Lowered taxes? Balancing the budget? Pulling out of Iraq? What about stem-cell research, gay marriage or health care? Oh, all that rubbish. Sure, those are the issues that are important to any elected official -- but, after all, this is politics. And in politics, it's all about getting elected.
So when it comes to campaigning for office, it seems that getting elected isn't really about "the issues" anymore. In fact, it's those issues that divide voters -- so why not remain as neutral as possible in the eyes of your constituents? This is where those brightly colored, star-studded and stripe-adorned yard signs come in. Making such eye-catching, issue-neutral sign is an art in itself.
Jerry Quinn, owner of the Quinn Group advertising agency, thinks that the political signs that spatter the roadsides, parking lots and grassy front lawns of Spokane are just a way for candidates to get name recognition.
"All these signs tend to do is remind people that, 'Hey, my name is Joe Blow and I am running for office,'" he says.
But it's name recognition that can win some votes, particularly from those voters who are unfamiliar with the issues or any particular candidate. Those people are more apt to simply fill in the blank next to any name that sounds familiar.
"These signs aren't designed to tell you what the candidates believe in," Quinn points out.
In fact, letting any information other than a party affiliation come through on a yard signs seems to be taboo. Staying as neutral as possible with the shiniest, prettiest sign is the key here. And Spokane is no exception to this form of political one-upmanship.
Take Don Barbieri, for example. Not only has the Democratic congressional candidate remained completely neutral on his signs, but he also hasn't strayed much from the typical red-white-and-blue color scheme. And along the same "proud to be an American" suggestion, Barbieri has gone so far as to design his signs in such a way that makes his name an integral part of the American flag. From his sign, he's showing voters that, if elected, he'll be the star to our stripes. Quinn says that this form of signage is pretty standard.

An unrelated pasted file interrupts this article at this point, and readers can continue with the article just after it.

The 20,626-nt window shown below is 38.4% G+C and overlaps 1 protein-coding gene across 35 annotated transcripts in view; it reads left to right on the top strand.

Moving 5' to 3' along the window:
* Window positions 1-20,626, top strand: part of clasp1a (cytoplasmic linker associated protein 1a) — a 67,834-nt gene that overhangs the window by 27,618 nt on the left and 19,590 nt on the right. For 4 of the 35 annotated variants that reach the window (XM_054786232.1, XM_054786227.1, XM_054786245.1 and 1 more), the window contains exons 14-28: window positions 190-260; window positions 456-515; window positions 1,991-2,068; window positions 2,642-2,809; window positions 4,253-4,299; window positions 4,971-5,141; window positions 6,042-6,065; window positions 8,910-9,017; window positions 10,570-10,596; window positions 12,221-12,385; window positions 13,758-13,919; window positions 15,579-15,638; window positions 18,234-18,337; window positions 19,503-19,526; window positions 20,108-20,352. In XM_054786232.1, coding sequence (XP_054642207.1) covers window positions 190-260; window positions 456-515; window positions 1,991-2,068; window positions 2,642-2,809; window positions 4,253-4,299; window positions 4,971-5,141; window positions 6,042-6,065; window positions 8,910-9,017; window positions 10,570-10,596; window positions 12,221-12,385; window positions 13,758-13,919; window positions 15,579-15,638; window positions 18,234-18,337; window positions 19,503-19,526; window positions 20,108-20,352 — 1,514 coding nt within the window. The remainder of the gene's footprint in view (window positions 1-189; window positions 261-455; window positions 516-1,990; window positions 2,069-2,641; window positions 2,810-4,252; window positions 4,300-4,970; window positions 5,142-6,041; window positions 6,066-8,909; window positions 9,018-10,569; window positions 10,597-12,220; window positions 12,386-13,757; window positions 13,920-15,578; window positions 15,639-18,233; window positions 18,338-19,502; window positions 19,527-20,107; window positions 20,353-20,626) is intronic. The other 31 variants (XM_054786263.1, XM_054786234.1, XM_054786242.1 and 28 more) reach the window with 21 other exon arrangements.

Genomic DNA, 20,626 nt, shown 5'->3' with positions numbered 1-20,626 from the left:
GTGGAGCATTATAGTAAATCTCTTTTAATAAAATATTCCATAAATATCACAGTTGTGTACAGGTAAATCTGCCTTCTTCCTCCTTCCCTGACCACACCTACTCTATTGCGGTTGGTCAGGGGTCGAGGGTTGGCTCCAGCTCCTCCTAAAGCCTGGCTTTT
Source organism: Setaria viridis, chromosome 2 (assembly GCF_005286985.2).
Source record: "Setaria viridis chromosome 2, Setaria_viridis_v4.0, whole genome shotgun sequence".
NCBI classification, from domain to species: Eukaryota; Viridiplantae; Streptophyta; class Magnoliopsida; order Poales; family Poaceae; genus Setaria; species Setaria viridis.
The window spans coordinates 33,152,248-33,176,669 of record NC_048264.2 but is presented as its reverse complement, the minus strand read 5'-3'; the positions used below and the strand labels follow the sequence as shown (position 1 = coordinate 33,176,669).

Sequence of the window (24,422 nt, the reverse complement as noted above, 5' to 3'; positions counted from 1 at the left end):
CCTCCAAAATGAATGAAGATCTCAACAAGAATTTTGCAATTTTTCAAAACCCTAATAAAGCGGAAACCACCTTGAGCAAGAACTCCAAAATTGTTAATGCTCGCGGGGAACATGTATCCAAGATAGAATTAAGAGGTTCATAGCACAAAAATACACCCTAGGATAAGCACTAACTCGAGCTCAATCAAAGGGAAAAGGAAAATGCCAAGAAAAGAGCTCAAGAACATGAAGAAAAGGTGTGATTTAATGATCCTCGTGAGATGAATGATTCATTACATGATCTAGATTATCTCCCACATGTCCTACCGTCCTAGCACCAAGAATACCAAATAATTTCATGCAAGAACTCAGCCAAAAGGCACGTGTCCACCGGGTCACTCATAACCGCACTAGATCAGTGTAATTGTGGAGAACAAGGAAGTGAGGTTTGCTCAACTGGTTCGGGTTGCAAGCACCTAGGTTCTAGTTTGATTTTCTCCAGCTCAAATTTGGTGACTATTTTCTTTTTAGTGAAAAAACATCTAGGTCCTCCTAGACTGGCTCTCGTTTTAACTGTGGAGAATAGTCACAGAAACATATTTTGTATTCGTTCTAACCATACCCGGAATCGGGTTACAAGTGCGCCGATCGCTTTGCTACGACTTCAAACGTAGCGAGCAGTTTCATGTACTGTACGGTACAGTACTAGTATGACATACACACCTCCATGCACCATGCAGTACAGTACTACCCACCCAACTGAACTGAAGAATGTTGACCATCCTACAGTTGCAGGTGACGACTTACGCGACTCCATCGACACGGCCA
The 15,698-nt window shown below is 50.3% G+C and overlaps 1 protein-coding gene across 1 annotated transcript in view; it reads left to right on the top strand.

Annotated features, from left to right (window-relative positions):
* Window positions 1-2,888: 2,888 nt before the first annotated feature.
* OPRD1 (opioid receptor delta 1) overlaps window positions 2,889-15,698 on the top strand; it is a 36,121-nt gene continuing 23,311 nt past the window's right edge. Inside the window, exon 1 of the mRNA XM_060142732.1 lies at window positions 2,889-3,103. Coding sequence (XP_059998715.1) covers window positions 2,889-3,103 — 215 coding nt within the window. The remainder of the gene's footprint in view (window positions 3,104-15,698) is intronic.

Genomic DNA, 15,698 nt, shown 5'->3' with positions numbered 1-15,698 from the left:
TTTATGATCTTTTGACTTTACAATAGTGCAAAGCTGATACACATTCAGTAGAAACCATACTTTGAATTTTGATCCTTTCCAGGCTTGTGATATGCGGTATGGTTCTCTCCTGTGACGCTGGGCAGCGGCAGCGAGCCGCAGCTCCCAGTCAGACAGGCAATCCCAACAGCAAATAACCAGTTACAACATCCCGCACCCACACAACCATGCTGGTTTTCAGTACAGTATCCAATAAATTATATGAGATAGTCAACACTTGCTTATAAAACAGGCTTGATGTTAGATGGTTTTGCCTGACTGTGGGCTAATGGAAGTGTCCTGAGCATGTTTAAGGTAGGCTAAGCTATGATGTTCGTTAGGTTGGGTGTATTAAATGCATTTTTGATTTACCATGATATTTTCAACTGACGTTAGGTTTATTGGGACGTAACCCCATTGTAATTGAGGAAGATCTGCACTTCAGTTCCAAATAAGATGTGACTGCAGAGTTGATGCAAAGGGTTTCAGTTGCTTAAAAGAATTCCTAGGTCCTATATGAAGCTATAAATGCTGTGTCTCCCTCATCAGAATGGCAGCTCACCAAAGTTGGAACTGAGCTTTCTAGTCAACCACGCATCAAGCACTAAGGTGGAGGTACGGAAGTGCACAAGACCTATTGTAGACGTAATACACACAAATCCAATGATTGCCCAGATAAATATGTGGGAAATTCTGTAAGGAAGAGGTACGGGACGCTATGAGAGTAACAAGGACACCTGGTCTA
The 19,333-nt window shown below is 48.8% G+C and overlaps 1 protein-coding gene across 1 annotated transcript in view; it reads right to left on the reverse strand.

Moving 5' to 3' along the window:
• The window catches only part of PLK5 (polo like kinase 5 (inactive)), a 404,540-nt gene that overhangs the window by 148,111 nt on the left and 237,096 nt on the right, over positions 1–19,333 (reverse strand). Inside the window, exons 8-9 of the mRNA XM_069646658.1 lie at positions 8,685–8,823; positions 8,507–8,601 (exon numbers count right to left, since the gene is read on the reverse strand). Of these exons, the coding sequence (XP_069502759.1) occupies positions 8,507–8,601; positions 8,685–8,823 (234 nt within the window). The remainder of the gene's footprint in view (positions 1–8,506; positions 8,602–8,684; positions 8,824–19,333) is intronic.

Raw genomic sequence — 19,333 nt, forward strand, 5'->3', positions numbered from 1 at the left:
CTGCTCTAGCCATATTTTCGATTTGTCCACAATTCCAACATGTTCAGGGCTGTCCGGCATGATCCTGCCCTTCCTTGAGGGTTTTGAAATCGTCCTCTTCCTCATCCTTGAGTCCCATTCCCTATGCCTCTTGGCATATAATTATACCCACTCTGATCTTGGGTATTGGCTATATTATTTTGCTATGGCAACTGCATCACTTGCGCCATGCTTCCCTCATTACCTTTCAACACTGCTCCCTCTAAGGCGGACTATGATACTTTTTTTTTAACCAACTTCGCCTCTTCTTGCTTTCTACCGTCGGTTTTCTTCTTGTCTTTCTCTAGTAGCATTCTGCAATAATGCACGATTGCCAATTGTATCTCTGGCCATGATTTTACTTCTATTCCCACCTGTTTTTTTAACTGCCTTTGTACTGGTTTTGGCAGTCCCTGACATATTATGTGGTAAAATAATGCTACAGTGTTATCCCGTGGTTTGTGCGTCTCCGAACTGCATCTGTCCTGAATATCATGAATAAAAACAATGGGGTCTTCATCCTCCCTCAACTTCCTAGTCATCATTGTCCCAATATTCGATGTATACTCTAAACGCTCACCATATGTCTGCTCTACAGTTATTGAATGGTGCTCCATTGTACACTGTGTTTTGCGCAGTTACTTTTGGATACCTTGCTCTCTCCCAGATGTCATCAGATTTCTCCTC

"That's a bland, 'Here I am. I've got a blue-and-white sign and my name is Barbieri,'" he says. "The question that I would ask is, 'Who is Barbieri, and what does he stand for?'"
But like Barbieri, none of the candidates with signs around town provides any inkling as to why they are running or what they'll do for the voters once elected.
Cathy McMorris, a Republican congressional candidate, has one of the best-looking signs from a designer's perspective, Quinn thinks.
"I think it's one of the nicest ones," he says. "Using the color as a background is more effective than using it as the lettering. Your eye reads the reverse of what you want to see. You tend to have to read around the lettering on a white sign. I tend to like having the strong colored background with the white lettering."
It seems that Barbieri, McMorris and Shaun Cross, another congressional candidate, knew what they were doing when their signs were being designed. And all three stuck to the issue-neutral, red-white-and-blue signs. The American colors are also used on George Nethercutt's signs, as well as on Todd Mielke's. But in Quinn's opinion, using red, white and blue on a political sign is not going to get any more looks because of what they stand for. In fact, Quinn thinks that using those colors can make signs look almost too much alike.
Though he strays from the rules of white lettering on a colored background, Republican candidate Larry Sheahan still has a good sign in Quinn's opinion. Sheahan's white sign boasts blue lettering with a shooting green star above his name. But it's that deviation from the norm that Quinn says could be helpful in getting Sheahan some name recognition.
"Signs tend to all look the same," he says. "You cover up the logo, and you can't tell who it is."
Quinn also likes signs like Dino Rossi's yellow-on-blue placards. Adding personal touches like the cursive lettering of Rossi's first name are also good for catching glances from those passing by, he says.
Quinn says that he'd like to see more specific personal touches to these signs -- things like photographs or campaign slogans.
"If I was running for office, I'd show a dime [on my signs] and my slogan would be 'Not another dime's worth of taxes,'" he says. "And by that statement, you see where I stand."
But as it stands, Quinn thinks that these vague signs are just another sign of apathy among candidates and citizens alike.
"They are not creative. They are just run-of-the-mill. They're safe," he says. "Nobody is going to get excited about [them], and that's what's missing: The fire in the belly of what is happening to our country."